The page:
Toyota's Supra delivers potent performance

Peter Atkinson
The all-new Toyota Supra, developed jointly with BMW's new Z4 roadster

It looks like a BMW. It sounds like a BMW. And it most certainly drives like a BMW.

So it stands to reason that it can only be one thing. That's right - a Toyota.

No, it's not just some terrible mistake.

The Japanese maker really has joined forces with the fabled German marque to create a new, dazzling sports car, and in the process has turned the clock back a couple of decades.

Toyota, for so long the most reliable, yet least exciting carmaker on the planet, has suddenly got its mojo back and rediscovered its ability - misplaced somewhere in the early 90s - to make cars interesting and desirable.

And they don't come more interesting than this - the all-new Supra.

It's a nameplate that resonates deeply - a car that brought excitement and romance to the brand for a couple of decades until its sudden disappearance about 15 years ago. That disappearance, it must be noted, coincided with the "whitegoods on wheels" image that has beset Toyota ever since. Coincidence? Hardly.

But if Toyota had seemed to be shaking off the cardigan image in recent years - with cars like the funky C-HR, the nicely-styled Camry and Corolla and the sporty 86GT - that process has been turbocharged, literally, with the release of this new-generation GR Supra.

It's not Toyota's first joint-venture on a new model - they also collaborated with Subaru to create the 86 (and Subi's BR-Z) - but the Supra takes that partnership idea to a whole new level, sharing a chassis, drivetrain and other components with BMW's iconic Z4 roadster.

Suffice to say Toyota is keeping good company these days. But what's in it for BMW, you might ask?

Well, in addition to the rebirth of the Supra, the BMW deal has probably also saved the life of the Z4 - given that rival Mercedes-Benz has recently decommissioned its own two-door roadster, the SLC, citing development costs and lukewarm market response to these vanity machines.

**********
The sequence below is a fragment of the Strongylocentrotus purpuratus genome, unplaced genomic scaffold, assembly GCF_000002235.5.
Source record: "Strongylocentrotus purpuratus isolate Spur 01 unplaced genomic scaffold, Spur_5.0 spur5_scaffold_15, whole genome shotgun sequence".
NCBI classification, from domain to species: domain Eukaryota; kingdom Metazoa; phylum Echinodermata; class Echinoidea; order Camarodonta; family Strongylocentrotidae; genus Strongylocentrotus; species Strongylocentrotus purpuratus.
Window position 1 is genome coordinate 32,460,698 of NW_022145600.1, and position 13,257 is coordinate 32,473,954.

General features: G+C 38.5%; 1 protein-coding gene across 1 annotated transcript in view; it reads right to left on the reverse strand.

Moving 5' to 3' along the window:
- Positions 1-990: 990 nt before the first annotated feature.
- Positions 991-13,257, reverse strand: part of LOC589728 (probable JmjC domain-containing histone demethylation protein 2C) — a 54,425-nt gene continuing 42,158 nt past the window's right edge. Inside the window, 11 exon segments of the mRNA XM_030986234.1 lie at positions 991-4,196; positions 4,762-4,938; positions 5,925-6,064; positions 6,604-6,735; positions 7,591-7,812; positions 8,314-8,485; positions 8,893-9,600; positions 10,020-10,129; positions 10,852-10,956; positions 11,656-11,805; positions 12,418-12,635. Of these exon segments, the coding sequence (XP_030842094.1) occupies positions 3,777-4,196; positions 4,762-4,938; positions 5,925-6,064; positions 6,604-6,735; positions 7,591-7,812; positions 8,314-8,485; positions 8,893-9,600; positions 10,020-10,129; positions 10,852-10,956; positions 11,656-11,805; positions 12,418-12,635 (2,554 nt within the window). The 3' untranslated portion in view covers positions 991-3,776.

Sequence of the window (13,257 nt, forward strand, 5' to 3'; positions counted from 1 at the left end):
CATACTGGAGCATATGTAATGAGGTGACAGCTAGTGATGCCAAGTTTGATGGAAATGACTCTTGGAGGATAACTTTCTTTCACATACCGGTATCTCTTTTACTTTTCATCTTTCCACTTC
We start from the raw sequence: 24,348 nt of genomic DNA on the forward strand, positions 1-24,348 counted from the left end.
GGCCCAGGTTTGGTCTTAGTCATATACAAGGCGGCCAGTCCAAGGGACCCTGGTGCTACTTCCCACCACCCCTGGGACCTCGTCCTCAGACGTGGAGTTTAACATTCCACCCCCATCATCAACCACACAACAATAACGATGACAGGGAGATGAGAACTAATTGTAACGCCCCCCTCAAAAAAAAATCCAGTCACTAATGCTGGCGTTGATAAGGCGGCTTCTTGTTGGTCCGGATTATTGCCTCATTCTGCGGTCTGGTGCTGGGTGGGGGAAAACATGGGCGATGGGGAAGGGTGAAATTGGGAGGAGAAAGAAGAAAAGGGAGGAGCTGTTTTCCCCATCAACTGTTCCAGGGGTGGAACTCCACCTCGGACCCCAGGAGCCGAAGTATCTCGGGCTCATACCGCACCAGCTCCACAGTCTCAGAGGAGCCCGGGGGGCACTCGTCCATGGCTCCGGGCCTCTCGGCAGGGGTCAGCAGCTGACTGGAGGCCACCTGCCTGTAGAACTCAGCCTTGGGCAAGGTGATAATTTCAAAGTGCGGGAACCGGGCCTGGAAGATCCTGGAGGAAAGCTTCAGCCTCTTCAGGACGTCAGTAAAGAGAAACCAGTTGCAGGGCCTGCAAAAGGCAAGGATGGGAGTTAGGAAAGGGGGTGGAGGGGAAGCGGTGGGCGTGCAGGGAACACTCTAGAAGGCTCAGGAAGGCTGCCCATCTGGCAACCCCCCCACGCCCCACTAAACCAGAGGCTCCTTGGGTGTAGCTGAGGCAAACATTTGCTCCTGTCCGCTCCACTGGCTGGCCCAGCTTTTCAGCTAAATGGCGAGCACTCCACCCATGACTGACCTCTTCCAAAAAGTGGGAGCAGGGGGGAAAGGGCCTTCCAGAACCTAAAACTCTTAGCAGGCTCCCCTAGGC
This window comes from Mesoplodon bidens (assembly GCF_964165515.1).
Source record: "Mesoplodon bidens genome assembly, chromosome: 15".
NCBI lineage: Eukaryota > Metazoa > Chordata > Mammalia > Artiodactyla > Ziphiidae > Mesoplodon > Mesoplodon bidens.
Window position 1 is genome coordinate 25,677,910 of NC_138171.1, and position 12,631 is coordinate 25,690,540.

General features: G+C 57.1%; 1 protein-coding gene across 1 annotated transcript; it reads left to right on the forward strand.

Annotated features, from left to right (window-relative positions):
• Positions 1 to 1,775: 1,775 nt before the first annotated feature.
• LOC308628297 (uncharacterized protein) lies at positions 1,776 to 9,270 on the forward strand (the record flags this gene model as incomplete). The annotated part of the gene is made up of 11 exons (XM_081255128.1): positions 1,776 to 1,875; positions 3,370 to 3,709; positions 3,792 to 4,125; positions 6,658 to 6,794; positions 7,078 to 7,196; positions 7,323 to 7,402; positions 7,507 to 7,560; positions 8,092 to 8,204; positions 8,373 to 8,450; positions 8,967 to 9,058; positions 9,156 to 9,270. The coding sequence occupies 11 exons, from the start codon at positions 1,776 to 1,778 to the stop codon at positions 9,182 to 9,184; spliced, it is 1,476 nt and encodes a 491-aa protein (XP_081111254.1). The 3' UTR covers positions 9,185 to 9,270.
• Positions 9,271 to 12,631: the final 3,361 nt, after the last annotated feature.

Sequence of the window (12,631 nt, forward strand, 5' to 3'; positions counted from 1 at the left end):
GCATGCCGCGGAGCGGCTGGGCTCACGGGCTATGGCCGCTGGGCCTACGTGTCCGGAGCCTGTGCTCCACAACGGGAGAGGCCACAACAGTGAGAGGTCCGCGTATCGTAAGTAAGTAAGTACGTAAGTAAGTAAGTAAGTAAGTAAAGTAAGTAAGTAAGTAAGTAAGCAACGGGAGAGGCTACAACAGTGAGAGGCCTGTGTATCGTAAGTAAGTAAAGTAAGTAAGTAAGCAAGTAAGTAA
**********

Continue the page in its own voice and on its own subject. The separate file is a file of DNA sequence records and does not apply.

By halving design and development costs - and greatly increasing combined volume - the two giants have helped the Supra and Z4 make commercial sense.

Yet while they're identical beneath the skin, the Supra and Z4 are different enough to provide a real choice to buyers with the best part of $100,000 to dump on a sharp little two-seater.

And the Toyota will only be offered as a coupe - leaving BMW clean air to sell the Z4 as a roadster with its cloth folding roof.

With identical proportions - long bonnet, pert behind and sweeping lines, but two cars each very much have their own identity. Both are powered by BMW's proven, potent 3-litre, turbocharged in-line six, brilliantly mated to an eight-speed ZF auto transmission.

It's a marriage made in heaven.

The Toyota styling is very strong, albeit lacking the classy restraint of the Z4. The Supra is more swoopy, with gorgeous rear flanks and a preponderance of vents and aero intakes which would be great except for the fact that they're mostly all filled with black plastic inserts.

The story is much the same when you lower yourself inside - the Supra follows the BMW recipe fairly closely dash and door panels are very similar as is the infotainment system - with the exception of the digital dash readout. In the Beemer it is a thing of beauty with gorgeous colour graphics and brilliant presentation, but in the Toyota it's somewhat dumbed down.